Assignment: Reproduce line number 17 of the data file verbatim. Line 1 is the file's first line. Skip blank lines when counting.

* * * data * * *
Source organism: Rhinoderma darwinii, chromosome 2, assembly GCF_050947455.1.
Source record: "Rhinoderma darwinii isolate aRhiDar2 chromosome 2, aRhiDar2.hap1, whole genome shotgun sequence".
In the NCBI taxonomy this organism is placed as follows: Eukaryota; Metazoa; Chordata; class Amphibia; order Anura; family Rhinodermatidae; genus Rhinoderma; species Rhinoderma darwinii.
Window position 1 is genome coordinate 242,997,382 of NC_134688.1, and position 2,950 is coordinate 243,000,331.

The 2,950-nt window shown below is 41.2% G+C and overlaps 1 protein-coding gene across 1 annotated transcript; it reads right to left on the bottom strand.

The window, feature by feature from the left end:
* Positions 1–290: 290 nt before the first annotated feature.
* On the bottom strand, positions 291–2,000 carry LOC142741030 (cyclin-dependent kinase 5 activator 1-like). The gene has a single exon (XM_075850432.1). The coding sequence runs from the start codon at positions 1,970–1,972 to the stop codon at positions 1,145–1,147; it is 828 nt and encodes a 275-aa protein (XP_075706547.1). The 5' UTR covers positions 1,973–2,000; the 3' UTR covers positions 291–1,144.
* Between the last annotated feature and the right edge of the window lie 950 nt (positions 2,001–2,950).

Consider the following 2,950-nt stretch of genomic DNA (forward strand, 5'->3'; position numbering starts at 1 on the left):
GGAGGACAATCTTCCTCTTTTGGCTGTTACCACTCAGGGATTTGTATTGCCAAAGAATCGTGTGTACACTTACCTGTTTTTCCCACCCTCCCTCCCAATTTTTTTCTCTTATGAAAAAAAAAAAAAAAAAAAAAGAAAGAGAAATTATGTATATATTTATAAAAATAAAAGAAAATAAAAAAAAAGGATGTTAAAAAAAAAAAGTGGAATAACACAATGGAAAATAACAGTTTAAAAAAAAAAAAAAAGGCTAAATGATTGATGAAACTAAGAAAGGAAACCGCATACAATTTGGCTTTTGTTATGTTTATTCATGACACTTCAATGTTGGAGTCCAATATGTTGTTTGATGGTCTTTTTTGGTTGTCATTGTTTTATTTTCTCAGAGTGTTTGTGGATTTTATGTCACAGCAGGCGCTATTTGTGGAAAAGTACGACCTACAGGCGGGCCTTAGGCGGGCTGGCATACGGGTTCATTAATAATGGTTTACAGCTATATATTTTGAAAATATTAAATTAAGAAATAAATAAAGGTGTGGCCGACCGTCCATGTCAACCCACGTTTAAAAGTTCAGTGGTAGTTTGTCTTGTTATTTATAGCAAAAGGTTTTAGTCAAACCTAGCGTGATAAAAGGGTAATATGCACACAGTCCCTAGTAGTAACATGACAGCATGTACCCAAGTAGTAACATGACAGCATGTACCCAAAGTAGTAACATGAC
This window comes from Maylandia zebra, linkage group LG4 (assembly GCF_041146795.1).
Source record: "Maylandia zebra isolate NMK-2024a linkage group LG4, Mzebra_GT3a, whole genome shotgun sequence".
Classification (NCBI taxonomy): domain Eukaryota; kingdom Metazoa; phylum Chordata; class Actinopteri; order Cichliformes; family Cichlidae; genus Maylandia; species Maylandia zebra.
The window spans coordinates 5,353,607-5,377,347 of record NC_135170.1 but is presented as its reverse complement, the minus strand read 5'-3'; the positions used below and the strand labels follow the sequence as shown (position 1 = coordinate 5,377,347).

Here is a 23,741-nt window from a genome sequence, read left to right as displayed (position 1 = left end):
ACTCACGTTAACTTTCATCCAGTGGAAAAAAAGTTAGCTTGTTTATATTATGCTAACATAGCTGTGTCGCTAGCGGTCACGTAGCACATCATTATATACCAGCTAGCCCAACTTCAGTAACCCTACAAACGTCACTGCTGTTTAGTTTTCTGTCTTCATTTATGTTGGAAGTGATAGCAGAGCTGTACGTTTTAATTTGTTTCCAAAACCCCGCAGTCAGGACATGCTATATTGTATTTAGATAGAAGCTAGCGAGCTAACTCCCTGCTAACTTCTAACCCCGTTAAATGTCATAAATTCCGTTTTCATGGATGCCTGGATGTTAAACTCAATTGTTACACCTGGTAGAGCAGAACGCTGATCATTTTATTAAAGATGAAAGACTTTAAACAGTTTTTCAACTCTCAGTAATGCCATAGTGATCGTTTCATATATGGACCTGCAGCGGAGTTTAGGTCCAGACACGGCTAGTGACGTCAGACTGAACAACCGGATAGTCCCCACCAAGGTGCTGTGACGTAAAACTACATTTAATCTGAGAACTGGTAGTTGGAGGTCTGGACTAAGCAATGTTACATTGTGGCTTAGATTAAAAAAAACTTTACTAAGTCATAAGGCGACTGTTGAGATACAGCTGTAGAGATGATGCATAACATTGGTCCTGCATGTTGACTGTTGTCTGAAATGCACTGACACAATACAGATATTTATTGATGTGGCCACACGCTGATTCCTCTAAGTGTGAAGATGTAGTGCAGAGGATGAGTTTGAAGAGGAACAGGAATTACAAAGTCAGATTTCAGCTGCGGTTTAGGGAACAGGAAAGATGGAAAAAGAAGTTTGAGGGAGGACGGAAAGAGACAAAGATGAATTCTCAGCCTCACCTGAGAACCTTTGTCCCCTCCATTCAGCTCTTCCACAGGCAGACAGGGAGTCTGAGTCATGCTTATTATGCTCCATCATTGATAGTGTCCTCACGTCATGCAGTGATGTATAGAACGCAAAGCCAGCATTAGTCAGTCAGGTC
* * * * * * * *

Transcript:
ACTCACGTTAACTTTCATCCAGTGGAAAAAAAGTTAGCTTGTTTATATTATGCTAACATAGCTGTGTCGCTAGCGGTCACGTAGCACATCATTATATACCAGCTAGCCCAACTTCAGTAACCCTACAAACGTCACTGCTGTTTAGTTTTCTGTCTTCATTTATGTTGGAAGTGATAGCAGAGCTGTACGTTTTAATTTGTTTCCAAAACCCCGCAGTCAGGACATGCTATATTGTATTTAGATAGAAGCTAGCGAGCTAACTCCCTGCTAACTTCTAACCCCGTTAAATGTCATAAATTCCGTTTTCATGGATGCCTGGATGTTAAACTCAATTGTTACACCTGGTAGAGCAGAACGCTGATCATTTTATTAAAGATGAAAGACTTTAAACAGTTTTTCAACTCTCAGTAATGCCATAGTGATCGTTTCATATATGGACCTGCAGCGGAGTTTAGGTCCAGACACGGCTAGTGACGTCAGACTGAACAACCGGATAGTCCCCACCAAGGTGCTGTGACGTAAAACTACATTTAATCTGAGAACTGGTAGTTGGAGGTCTGGACTAAGCAATGTTACATTGTGGCTTAGATTAAAAAAAACTTTACTAAGTCATAAGGCGACTGTTGAGATACAGCTGTAGAGATGATGCATAACATTGGTCCTGCATGTTGACTGTTGTCTGAAATGCACTGACACAATACAGATATTTATTGATGTGGCCACACGCTGATTCCTCTAAGTGTGAAGATGTAGTGCAGAGGATGAGTTTGAAGAGGAACAGGAATTACAAAGTCAGATTTCAGCTGCGGTTTAGGGAACAGGAAAGATGGAAAAAGAAGTTTGAGGGAGGACGGAAAGAGACAAAGATGAATTCTCAGCCTCACCTGAGAACCTTTGTCCCCTCCATTCAGCTCTTCCACAGGCAGACAGGGAGTCTGAGTCATGCTTATTATGCTCCATCATTGATAGTGTCCTCACGTCATGCAGTGATGTATAGAACGCAAAGCCAGCATTAGTCAGTCAGGTC